Harper’s model from down under - Macleans.ca

Harper’s model from down under

Abbott likes to be photographed in Speedos and called PM Kevin Rudd a ‘toxic bore’


Michael Ignatieff is safe for the moment, but there is one Liberal leader whose party showed him the door this month. Malcolm Turnbull led Australia’s Liberal opposition until Dec. 2—when the party’s parliamentary caucus voted 42-41 to strip him of the top job and give it to Tony Abbott instead.

That made a few well-tuned Conservative ears here in North America perk up. Recall that in Australia summer is winter and the Liberal party is home to the country’s conservatives. (The main party they face, the left-leaning government, is formed by Labor under the blandly reassuring Kevin Rudd.) John Howard’s 1996 Liberal election victory was one of the models for Stephen Harper’s Canadian election win a decade later.

Tony Abbott’s sudden rise is no guarantee of anything. His party is still well behind Rudd’s in the polls. But the kind of guy Tony Abbott is has won him the attention of people close to Harper.

“He combines Stockwell Day’s religiosity and athleticism with Stephen Harper’s ideology and intellect,” one Canadian Conservative said to me in an email.

Abbott won the Liberal leadership by opening a big gap between his party and Labor where his predecessor had sought accord on a big issue: climate change. Rudd won the 2007 election by propounding an emissions cap and trade scheme. The aging Howard, desperate to appear hip and modern, supported Rudd’s idea, but the younger man was more credible on the issue and the left won the day. Other short-lived Liberal leaders have followed suit: Turnbull, the guy Abbott whacked in the caucus vote, remains a staunch supporter of cap and trade.

But Abbott has never shied away from the politics of division. If he’s a blend of Stockwell Day and Stephen Harper, it’s the Day side you see first. A young, strapping 52, he’s a trained bush fireman and former boxer who attended Catholic seminary school (as a result, he’s sometimes called the “Mad Monk”). In the ’90s, he served as director of Australians for a Constitutional Monarchy when his country’s constitutional debate over getting rid of the British crown was heating up.

He’s fond of showing up at the beach, within sight of news cameras, in teeny Speedo bathing suits—“budgie smugglers” in the local parlance. When he became his party’s third leader since its 2007 defeat, he cheerfully shared with reporters his daughter’s opinion that he is nothing but a “gay, lame, churchie loser.”

And yet. He may be a seminarian with a fondness for swimwear, but he was also a Rhodes Scholar at Oxford (a decade after Michael Ignatieff won the same honour). He served in three cabinet posts in the Howard government.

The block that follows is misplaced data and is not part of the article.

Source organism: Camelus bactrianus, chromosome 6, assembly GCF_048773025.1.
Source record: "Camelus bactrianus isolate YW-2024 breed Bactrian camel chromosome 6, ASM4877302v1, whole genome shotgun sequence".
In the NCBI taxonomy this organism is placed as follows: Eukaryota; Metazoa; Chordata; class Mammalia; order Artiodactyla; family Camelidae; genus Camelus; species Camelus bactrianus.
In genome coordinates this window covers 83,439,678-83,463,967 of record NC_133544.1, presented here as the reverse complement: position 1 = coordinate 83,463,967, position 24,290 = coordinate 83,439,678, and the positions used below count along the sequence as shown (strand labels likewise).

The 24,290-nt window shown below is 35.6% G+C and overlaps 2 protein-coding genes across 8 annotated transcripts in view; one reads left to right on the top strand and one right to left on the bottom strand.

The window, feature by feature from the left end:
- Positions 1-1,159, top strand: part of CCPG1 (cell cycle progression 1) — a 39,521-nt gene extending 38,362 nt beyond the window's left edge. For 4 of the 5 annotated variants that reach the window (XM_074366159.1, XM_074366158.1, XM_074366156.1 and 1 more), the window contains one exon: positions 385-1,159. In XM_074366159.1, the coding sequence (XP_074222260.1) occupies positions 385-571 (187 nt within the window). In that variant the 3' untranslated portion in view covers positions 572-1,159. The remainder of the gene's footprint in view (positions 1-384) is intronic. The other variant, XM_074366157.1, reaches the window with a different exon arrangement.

Abbott shares Harper’s fondness for sharpening differences at least as often as he chooses to blunt them. He’s called Rudd “a toxic bore,” and, in October, he labelled the notion that humans cause global warming “absolute crap.”

He likes to call Rudd’s cap and trade scheme “a great big new tax on everything.” With some support from smaller parties, the Liberals have now managed to block passage of cap and trade twice in Australia’s parliament. Stymied on a key government policy, Rudd is now in a position to call elections a year early. But as of early this week he seemed reluctant to face Abbott too soon.

Abbott, the Mad Monk with the closet full of budgie smugglers, knows he is still a long shot to ever beat Rudd. A poll taken less than a week after Abbott ousted his predecessor showed he’s now nine points likelier to be named as respondents’ preferred prime minister, while Rudd’s score has fallen by five points. But that still leaves Rudd streets ahead, at 60 per cent to 23 per cent.

“If we win the election I’ll be regarded as a genius,” Abbott told an interviewer. “If we don’t win I’ll probably be political roadkill at some point in time.”

So Tony Abbott will stand or vanish based on luck and local circumstances, and he wouldn’t be of much concern to you or me, except for this: despite his Rhodes pedigree, Abbott is his country’s standard-bearer in a battle between what you could call a new conservatism and a new liberalism. This is a class conflict to its boots, and the conservatives—Harper Conservatives here, Abbott Liberals down under—explicitly don’t represent blue-blood bankers, preferring instead to throw in their lot with the middle and working classes.

In a clash of values between city and suburbs, Abbott appeals to suburbs. He concedes university graduates to Rudd while seeking support among community college grads and Australians who work in the skilled trades. It’s the same ground Richard Nixon staked out in the 1960s, Ronald Reagan in the 1980s, the ground the U.S. Republicans seek but can’t yet control in the aftermath of Barack Obama’s victory last year.

It’s the ground Stephen Harper won on in 2006 and used to expand his base in 2008. The example of Tony Abbott is reminding some around Harper that confrontation can be smarter than conciliation. That kind of attitude won’t win a broad coalition of support. But in Canada, about 40 per cent is all you need for a majority. Harper has always preferred models who don’t shy from a fight. He has a new model.


Harper’s model from down under

  1. "This is a class conflict to its boots, and the conservatives—Harper Conservatives here, Abbott Liberals down under—explicitly don't represent blue-blood bankers, preferring instead to throw in their lot with the middle and working classes."

    The same could be said for Margaret Thatcher's Conservatives. Very interesting.

  2. Recall that in Australia summer is winter and the Liberal party is home to the country's conservatives.

    Also, hamburgers eat people!